|Publication number||US6347976 B1|
|Application number||US 09/451,284|
|Publication date||Feb 19, 2002|
|Filing date||Nov 30, 1999|
|Priority date||Nov 30, 1999|
|Also published as||CA2393199A1, CN1182924C, CN1414914A, DE60011672D1, EP1237734A2, EP1237734B1, WO2001066365A2, WO2001066365A3|
|Publication number||09451284, 451284, US 6347976 B1, US 6347976B1, US-B1-6347976, US6347976 B1, US6347976B1|
|Inventors||Stanley Allen Lawton, John Daniel Kelley, Wayne Nicholas Schmitz|
|Original Assignee||The Boeing Company|
|Export Citation||BiBTeX, EndNote, RefMan|
|Patent Citations (21), Referenced by (18), Classifications (18), Legal Events (5)|
|External Links: USPTO, USPTO Assignment, Espacenet|
The present invention relates to coating removal systems and, more particularly, to a coating removal system having a solid particle nozzle with a detector for detecting particle flow and associated method.
The use of composite structures manufactured, for example, of graphite epoxy or other reinforced plastic materials has become increasingly common. Reinforced composite materials, including graphite epoxy materials, are extensively employed for surface structures in aircraft and automobile construction. These structures are often painted for a variety of reasons, including aesthetics, identification, and camouflage. However, such painted surfaces deteriorate under the action of weather and the mechanical forces to which they are subjected, thus requiring periodic removal and replacement of the paint.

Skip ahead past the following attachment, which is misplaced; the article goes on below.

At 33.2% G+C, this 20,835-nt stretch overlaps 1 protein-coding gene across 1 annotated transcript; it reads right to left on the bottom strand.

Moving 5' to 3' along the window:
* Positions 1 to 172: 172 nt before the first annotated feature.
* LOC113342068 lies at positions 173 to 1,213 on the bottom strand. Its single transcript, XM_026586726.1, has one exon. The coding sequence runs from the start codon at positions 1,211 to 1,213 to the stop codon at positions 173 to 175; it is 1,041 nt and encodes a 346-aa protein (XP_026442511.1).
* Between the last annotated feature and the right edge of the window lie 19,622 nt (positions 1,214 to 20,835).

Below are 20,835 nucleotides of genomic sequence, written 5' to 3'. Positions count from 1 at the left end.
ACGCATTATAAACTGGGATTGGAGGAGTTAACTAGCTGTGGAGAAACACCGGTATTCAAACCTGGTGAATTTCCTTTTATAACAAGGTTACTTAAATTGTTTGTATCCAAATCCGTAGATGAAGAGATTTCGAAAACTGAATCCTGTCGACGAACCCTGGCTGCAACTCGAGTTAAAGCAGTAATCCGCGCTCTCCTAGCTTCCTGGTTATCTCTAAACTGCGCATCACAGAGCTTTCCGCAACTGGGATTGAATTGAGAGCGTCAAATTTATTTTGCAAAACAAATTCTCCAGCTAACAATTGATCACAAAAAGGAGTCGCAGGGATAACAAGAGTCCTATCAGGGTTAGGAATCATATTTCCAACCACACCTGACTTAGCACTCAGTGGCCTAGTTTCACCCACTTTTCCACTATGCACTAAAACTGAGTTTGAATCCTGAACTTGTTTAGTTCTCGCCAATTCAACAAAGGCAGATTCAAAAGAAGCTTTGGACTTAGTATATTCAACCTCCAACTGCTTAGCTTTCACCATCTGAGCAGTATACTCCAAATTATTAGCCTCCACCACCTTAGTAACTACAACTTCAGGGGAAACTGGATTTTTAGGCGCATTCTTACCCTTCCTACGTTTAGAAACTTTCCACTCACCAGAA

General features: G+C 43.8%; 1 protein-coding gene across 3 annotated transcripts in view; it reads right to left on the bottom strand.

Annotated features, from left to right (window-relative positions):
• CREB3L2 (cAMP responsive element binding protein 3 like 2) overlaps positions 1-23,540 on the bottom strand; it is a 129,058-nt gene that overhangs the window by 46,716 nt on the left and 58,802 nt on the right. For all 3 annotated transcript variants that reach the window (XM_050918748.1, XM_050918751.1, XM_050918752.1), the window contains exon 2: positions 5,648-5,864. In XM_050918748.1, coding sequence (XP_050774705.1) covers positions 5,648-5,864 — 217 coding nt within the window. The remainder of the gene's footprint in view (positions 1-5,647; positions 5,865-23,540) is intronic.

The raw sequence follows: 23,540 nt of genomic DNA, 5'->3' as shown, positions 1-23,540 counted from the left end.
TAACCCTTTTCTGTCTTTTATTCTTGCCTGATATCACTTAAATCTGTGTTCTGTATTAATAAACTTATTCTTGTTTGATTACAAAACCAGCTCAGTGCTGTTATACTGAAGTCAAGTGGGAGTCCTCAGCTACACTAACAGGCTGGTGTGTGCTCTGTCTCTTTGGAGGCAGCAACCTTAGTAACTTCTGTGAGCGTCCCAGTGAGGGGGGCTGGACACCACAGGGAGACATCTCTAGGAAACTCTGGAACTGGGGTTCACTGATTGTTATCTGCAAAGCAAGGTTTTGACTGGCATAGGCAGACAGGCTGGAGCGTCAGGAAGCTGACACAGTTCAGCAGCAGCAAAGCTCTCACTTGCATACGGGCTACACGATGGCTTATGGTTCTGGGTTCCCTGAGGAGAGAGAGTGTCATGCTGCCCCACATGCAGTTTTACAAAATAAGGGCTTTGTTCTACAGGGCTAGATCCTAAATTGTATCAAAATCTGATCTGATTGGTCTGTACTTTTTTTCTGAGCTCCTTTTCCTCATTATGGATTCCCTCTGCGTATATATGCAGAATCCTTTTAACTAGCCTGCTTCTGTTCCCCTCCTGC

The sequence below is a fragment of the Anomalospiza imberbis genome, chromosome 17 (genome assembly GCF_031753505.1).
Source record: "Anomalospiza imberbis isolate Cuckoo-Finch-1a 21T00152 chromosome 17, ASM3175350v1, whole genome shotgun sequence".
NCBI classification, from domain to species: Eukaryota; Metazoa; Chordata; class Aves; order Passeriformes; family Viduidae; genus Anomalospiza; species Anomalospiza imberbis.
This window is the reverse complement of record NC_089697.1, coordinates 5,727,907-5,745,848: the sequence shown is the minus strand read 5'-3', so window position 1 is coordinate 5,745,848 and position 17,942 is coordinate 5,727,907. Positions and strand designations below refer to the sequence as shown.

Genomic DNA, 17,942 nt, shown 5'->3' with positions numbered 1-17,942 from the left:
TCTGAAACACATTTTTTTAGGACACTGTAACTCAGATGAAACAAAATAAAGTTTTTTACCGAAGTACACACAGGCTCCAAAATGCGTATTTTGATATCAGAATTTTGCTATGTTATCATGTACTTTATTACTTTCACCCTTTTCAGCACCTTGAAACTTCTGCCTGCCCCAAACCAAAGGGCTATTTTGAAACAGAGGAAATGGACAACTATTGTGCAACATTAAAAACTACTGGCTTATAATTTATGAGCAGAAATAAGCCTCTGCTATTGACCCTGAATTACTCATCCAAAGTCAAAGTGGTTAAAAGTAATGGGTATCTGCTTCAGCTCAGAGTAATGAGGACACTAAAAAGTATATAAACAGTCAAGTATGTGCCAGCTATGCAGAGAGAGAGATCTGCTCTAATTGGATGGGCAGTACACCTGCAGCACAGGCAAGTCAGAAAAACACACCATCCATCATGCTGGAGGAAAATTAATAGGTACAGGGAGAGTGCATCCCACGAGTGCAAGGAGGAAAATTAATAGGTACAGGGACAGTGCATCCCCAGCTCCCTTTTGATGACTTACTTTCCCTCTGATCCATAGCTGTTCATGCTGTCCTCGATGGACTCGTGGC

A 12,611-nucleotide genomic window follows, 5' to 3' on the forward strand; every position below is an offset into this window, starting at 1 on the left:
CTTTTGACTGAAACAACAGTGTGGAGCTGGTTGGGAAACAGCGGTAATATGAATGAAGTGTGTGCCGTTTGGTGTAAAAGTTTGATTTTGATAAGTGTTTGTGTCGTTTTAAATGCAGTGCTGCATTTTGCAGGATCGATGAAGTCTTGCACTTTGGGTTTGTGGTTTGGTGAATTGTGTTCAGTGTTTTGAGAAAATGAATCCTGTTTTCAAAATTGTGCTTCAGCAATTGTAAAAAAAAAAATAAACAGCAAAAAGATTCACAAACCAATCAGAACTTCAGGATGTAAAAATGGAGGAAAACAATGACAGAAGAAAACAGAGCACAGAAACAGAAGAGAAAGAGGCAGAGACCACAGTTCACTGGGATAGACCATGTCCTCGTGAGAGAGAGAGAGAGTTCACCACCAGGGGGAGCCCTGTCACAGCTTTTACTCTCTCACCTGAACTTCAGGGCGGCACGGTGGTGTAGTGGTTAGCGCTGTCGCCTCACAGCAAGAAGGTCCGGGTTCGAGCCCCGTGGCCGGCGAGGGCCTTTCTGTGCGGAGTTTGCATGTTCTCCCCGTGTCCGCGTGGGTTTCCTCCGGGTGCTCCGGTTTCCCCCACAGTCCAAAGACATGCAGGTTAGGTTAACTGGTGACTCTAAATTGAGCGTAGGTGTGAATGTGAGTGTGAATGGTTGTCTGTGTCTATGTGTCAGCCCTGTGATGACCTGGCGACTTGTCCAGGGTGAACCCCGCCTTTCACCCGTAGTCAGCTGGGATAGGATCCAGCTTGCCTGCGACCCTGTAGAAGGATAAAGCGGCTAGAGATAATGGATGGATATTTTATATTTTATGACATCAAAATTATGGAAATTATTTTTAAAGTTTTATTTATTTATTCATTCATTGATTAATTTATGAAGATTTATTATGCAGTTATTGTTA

The removal of paint and/or other coating from the large and often delicate surfaces, as typically found on aircraft and automobiles, is a difficult process which can be compounded by topological anomalies such as rivets or even complex curvature. Techniques such as particle medium blasting (PMB) and mechanical grinding, that are sufficiently energetic to remove paint by themselves, tend to damage composite materials. Paint removal with chemical agents is likewise unsatisfactory since the chemicals tend to attack the organic binder in the composite as well as the paint. Further, high temperature paint removal methods may produce deleterious effects in heat-sensitive composites. Other than labor-intensive hand sanding, one effective method of removing materials such as paint, radar absorbing material (RAM), other coating adhesives, and excess resin from a composite structure comprises using both radiant energy and a particle stream to remove the material or coating adhering to the surface of the substrate.